Maybe It Is About More Than PA...

career mindset Mar 08, 2021
 

We talked last week about the comparison between PA and PT, but it was incomplete.  We looked at what it meant on the surface without diving deeper into the true issue.  What things in PT make people want to go to another career like PA?  Why do PTs want to leave the profession they went to school for?

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Run Toward Something, Not Away From Something

Dear PT Students,

 

Run toward something, not away from something.

 

PT school can get old.  You’re not making money, you can’t take vacations like your friends, and the work does not end.  It is only natural to WANT it to end.

 

I don’t know any PT student that wanted to stay a student forever.  Many are counting down the practicals, the exams, and the days until they finally sign DPT after their name.

 

But, focusing on PT school ending makes you miss some really great opportunities while you are there.  Rather than trying to get away from PT school, start looking toward life as a PT.  Don’t try to run away from PT school, think of it as moving toward PT status.

I know it is only a slight difference.  Yet, looking forward to starting life as a PT is more likely to get you to volunteer at the school clinic to get more reps, can result in studying MSK for your future patient and not just for a grade, or may...

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Why Do So Many PTs Say They Want to Switch to Being a PA?

career job Mar 01, 2021
 

PA is a great field and can be an amazing job, but it isn't physical therapy.  So, why are PTs always talking about switching?  It seems like every other week there is a discussion somewhere about how PA is the better choice. But besides both being in the medical field, are they that similar?  What do you think about this topic?

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If You Cannot get Buy In Then Knowledge and Skill Is Lost

Dear PT Students,

No one told me that it could be more effective to have multiple personalities when working with patients than it would be to have multiple treatment options.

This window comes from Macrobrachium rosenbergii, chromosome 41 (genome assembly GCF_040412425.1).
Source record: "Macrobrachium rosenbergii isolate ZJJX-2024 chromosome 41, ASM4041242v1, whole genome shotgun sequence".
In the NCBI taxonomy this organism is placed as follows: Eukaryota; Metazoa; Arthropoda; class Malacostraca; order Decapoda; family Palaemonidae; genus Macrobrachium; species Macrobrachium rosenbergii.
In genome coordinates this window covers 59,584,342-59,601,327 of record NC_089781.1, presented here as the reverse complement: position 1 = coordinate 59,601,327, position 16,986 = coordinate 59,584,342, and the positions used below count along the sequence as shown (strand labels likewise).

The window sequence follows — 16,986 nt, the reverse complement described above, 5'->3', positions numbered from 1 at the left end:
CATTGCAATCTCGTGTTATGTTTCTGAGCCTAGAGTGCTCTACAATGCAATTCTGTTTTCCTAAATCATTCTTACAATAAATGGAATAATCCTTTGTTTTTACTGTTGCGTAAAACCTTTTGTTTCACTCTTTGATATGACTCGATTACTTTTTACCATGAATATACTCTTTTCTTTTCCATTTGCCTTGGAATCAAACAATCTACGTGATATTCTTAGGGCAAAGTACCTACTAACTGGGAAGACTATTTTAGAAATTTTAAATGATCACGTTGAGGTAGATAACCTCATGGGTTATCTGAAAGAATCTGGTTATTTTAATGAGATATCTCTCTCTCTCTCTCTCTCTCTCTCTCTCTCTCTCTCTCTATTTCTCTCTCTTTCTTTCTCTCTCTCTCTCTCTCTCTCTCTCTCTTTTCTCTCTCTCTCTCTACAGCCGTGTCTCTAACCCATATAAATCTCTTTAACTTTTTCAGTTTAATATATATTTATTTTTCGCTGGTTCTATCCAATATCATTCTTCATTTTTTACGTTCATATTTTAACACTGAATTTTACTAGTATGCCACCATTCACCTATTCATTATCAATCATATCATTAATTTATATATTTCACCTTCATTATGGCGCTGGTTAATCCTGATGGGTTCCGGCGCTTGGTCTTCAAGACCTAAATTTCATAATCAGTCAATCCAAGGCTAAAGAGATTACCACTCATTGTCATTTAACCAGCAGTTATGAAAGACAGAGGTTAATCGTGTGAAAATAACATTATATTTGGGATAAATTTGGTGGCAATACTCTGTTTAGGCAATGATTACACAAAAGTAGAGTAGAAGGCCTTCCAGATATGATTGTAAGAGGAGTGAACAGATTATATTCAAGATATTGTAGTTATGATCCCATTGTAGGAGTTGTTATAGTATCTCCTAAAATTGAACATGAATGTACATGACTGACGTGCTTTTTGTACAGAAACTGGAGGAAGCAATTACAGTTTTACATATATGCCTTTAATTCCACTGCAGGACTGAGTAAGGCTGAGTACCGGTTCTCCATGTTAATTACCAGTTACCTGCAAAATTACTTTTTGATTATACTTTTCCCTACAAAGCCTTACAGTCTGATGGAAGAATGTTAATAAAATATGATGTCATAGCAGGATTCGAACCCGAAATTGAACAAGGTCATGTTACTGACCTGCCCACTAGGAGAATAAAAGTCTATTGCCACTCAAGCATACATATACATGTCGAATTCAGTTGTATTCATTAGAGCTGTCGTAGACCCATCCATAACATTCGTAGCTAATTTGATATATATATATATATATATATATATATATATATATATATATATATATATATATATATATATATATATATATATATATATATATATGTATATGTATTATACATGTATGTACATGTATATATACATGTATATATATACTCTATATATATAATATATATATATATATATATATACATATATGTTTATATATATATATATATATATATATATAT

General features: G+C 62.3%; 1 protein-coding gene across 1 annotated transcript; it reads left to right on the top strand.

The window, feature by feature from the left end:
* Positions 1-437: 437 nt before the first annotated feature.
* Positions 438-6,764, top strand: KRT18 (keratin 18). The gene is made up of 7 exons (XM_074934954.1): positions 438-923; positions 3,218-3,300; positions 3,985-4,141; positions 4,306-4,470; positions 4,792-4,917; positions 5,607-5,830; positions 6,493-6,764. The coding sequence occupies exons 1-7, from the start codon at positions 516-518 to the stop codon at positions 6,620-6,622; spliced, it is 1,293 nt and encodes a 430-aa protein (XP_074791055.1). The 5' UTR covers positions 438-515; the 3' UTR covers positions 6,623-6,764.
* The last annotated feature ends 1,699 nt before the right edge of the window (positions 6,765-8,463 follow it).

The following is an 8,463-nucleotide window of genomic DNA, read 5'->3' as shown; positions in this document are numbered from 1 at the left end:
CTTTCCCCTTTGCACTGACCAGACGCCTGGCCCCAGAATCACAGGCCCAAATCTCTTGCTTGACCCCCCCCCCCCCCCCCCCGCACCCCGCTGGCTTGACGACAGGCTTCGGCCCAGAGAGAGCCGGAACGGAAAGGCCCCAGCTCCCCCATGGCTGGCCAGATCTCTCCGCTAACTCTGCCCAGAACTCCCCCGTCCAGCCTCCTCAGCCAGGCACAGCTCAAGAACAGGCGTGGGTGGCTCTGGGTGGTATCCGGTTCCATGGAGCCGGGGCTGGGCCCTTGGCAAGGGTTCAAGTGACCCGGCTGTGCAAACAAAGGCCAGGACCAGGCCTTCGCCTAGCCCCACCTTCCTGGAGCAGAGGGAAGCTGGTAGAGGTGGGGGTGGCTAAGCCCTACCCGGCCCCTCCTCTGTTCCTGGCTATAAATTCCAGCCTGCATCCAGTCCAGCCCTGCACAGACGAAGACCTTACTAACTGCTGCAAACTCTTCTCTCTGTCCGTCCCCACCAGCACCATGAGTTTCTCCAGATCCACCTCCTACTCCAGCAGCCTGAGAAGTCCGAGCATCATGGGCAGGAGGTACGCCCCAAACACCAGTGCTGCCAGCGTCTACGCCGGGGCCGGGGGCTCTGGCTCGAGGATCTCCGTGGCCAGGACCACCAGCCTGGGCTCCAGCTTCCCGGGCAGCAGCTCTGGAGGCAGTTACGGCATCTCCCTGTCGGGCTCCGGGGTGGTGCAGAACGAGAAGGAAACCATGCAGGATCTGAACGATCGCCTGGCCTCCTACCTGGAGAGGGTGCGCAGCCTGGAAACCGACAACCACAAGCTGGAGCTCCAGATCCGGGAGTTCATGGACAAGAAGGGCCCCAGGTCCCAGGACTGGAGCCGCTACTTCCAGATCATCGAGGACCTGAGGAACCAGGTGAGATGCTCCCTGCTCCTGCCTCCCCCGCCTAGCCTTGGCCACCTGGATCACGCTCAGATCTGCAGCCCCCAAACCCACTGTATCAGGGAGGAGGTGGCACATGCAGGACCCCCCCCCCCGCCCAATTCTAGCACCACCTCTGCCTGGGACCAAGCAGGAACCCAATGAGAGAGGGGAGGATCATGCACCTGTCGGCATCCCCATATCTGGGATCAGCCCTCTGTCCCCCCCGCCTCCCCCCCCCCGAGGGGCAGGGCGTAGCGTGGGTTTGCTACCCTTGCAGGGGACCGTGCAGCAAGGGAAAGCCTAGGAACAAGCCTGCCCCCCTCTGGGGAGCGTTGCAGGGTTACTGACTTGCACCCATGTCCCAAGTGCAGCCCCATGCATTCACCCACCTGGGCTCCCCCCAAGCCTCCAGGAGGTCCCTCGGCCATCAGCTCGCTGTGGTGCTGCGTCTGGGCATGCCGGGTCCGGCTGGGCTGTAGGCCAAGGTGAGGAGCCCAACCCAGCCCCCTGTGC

I do not mean that in a dysfunctional way, but rather in terms of relatability and communication.

When you finish PT school you want to know everything, take tons of continuing education, and have a million skills when it comes to treatment.  But all of that takes time, experience, and constant refinement.

There are an endless number of ways to get patients moving better and feeling better.  Yet if you cannot get buy in, then much of that knowledge and skill is lost.

Patient education is more than how you talk to patients and more than avoiding medical jargon.  It requires you to be the person your patient needs you to be.  Some patients will need to joke around, some will want to talk the entire session, some will need encouragement, some will need to be reigned in, some will want...

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What Is The One Thing Students Need to Hear?

development Feb 22, 2021
 

Being a student isn't easy.  You're constantly trying to prove yourself and are often surrounded by PTs that have a lot more experience.  No one has it all figured out and students, you don't need to either.

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You Won't Wake Up and Suddenly Have All The Answers

Uncategorized Feb 19, 2021

Dear PT Students,

 

“I feel like a fraud,” she said. She wasn’t my student, but she was in the middle of completing her final clinical.  

 

I think most of us can relate to this on some level.  One minute you’re taking a test and answering questions in class and the next you realize that hardly any patient presents like the textbook said they would.